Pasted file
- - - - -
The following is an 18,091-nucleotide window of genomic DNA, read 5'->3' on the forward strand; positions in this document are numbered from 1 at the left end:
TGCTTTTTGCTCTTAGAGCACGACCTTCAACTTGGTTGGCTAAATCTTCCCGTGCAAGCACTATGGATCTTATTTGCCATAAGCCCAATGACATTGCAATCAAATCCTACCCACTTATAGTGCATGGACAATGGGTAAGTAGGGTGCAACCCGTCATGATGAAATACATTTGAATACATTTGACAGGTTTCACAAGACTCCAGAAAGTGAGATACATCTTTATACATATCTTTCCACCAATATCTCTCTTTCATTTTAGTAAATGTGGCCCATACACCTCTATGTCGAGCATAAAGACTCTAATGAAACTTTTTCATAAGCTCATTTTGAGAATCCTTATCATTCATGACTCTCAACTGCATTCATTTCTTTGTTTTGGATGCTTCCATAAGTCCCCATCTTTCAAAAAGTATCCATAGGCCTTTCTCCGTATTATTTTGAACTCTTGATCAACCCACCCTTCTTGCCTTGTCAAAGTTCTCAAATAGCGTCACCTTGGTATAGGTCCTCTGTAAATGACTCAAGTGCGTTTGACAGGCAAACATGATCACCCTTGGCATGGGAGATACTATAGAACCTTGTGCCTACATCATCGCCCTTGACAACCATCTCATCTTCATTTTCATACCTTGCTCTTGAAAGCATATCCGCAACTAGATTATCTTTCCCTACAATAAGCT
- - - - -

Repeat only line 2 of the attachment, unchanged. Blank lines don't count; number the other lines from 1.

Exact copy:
TGCTTTTTGCTCTTAGAGCACGACCTTCAACTTGGTTGGCTAAATCTTCCCGTGCAAGCACTATGGATCTTATTTGCCATAAGCCCAATGACATTGCAATCAAATCCTACCCACTTATAGTGCATGGACAATGGGTAAGTAGGGTGCAACCCGTCATGATGAAATACATTTGAATACATTTGACAGGTTTCACAAGACTCCAGAAAGTGAGATACATCTTTATACATATCTTTCCACCAATATCTCTCTTTCATTTTAGTAAATGTGGCCCATACACCTCTATGTCGAGCATAAAGACTCTAATGAAACTTTTTCATAAGCTCATTTTGAGAATCCTTATCATTCATGACTCTCAACTGCATTCATTTCTTTGTTTTGGATGCTTCCATAAGTCCCCATCTTTCAAAAAGTATCCATAGGCCTTTCTCCGTATTATTTTGAACTCTTGATCAACCCACCCTTCTTGCCTTGTCAAAGTTCTCAAATAGCGTCACCTTGGTATAGGTCCTCTGTAAATGACTCAAGTGCGTTTGACAGGCAAACATGATCACCCTTGGCATGGGAGATACTATAGAACCTTGTGCCTACATCATCGCCCTTGACAACCATCTCATCTTCATTTTCATACCTTGCTCTTGAAAGCATATCCGCAACTAGATTATCTTTCCCTACAATAAGCT